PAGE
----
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Planning for Long Term Care

Most people don't know what long term care is until they or someone they love need it. 

Did you know?

> 7 of 10 people over the age of 65 will need some type of long term care support.1

> 66% of caregiveres used their own retirement and savings funds to pay for care.2

> 100% of their families are affected in some way. 

What is Long Term Care?

Long term care is the care you may need if you are unable to perform daily activities on your own. That means things like eating, bathing, dressing, transferring and using the bathroom. The goal of long term care is to help you maintain your lifestyle as you age. Medicare, Medicare supplement insurance, and the health insurance you may have at work usually won’t pay for long term care.

By 2040 there will be 82.3 million persons 65+, more than twice the number in 20001.

As the older population increases over time, so does the cost of care. When you start planning it is important to be aware of these costs as they can have an impact on your future care.

Why Would You Need It?

A need for long term care may result from accidents, illnesses, advancing aging, stroke, or other chronic conditions.  

> Experience how aging affects your vision, hearing & mobility

Cognitive illnesses, such as dementia and Alzheimer’s disease are a growing concern for society. Currently, 6.2 million Americans have Alzheimer’s and that number continues to grow steadily. In fact by 2050, this number is projected to increase to almost 13 million3. The average life expectancy after Alzheimer’s disease diagnosis is 8-10 years,4 much of which may require some form of long term care.

Who is Affected?

The need for long term care impacts the entire family, not just the person requiring care. For example, if your son or daughter is taking care of you, it may bring you closer together in some way. But providing that care can be time-consuming, stressful, or exhausting for a caregiver. It also takes them away from their own obligations including their children, their spouses, and their job.  

> Learn more about the effects of caregiving

What are the factors that affect who needs long term care?5

  • Age: As you get older, the more likely you will need long term care.
  • Gender: Since women often live longer than men, they have a greater likelihood of needing long term care. 
  • Family & Housing Situation: People who live alone are more likely to need care from a paid caregiver. 
  • Health: Having a chronic health condition like diabetes or high blood pressure of a family history of them may increase your risk.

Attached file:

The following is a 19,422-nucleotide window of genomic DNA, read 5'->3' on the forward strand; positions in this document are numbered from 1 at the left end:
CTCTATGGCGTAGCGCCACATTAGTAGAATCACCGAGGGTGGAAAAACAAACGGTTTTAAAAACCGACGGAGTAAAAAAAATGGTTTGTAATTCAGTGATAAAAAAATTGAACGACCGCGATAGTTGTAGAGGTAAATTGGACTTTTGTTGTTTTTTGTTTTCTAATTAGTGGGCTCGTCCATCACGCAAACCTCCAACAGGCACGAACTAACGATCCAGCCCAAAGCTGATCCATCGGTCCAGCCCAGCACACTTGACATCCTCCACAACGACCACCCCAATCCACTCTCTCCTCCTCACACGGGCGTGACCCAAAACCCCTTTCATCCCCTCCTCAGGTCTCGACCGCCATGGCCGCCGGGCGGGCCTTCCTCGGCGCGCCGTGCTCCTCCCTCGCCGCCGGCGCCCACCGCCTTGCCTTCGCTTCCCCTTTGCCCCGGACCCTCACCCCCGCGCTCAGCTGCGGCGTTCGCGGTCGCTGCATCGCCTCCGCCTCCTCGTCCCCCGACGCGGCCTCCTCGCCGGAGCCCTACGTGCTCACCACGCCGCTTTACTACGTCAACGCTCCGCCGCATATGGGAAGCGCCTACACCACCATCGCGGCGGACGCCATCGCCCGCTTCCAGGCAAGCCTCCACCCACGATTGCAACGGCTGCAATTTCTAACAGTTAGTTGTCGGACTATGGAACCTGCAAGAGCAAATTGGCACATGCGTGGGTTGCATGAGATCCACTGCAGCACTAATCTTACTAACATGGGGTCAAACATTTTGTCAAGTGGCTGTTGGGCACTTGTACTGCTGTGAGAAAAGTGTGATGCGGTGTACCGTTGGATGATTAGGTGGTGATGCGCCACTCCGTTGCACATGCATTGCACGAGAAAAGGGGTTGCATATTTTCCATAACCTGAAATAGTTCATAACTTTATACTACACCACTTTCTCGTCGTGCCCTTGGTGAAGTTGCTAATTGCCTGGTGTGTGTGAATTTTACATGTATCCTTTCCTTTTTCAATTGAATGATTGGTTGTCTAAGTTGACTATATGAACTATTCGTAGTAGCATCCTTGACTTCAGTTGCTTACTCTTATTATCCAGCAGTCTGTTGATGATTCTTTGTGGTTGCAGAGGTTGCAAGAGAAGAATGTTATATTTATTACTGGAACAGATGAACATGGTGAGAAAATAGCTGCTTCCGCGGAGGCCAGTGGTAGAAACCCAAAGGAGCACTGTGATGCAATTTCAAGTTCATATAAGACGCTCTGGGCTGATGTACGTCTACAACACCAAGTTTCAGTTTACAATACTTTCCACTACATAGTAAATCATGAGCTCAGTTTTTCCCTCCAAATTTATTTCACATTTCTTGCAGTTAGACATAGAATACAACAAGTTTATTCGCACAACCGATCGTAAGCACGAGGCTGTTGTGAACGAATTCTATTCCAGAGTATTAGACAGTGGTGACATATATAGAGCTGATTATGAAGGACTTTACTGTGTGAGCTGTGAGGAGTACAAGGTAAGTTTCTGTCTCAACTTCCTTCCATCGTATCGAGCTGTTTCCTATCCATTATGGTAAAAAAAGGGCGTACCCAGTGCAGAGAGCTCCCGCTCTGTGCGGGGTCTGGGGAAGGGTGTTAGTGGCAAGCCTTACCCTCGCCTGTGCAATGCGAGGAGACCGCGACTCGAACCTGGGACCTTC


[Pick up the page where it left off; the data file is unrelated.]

• Lifestyle: Poor diet and lack of exercise may increase your risk. 

Choices in Care Settings

While the majority of people want to receive long term care services in the home they’ve always lived in, that option isn’t always right depending on the need. It’s important to familiarize yourself now with the choices available so you can live life on your terms later. Figuring out where to receive care starts with knowing what the options are.

Types of Care Settings 

Option typeIconOption detailIcon 2Option 2 detail
In Home Care OptionsHome care icon

In Home Care Options
Hands Off Care, assist with cooking, cleaning, and running errands.

Home care icon

Home Health Aide Services
Hands On Care, assist with bathing, dressing, eating, and medication, etc.

Community OptionAdult Day care icon

Adult Day Health Care
Social and support services provided in a community setting. Participants can join in planned activities with caregivers looking after them. Some programs also include: personal care, transportation, medical management, and meals.

Facility Optionsassisted living icon

Assisted Living Facility
Personal care and health services provided in a residential facility. The level of care is not as extensive as a nursing home. People consider assisted living when they don't need care around the clock.

Nursing home icon

Nursing Home
Residential facilities that provide a higher level of supervision and care for when people need more help with their day-to-day activities. Personal care, lodging, supervision, help with medication, therapy, and rehabilitation are all provided on site, 24 hours a day.

Next Steps: Plan for Long Term Care

While there is much to gain by talking as soon as possible, there’s a substantial amount to lose if we miss the chance. Here are just a few things you should know now, rather than discovering them the hard way later:


  1. 2021 U.S. Department of Health and Human Services, "How Much Care Will You Need?" (February 18, 2020). in new window
  2. Beyond Dollars 2021PDF opens in new window - page 17
  3. 2024 Alzheimer's Disease Facts and Figures 
  4. “Life Expectancy and Long-Term Outlook for Alzheimer’s Disease,” (February 9, 2023).
  5. opens in new window 

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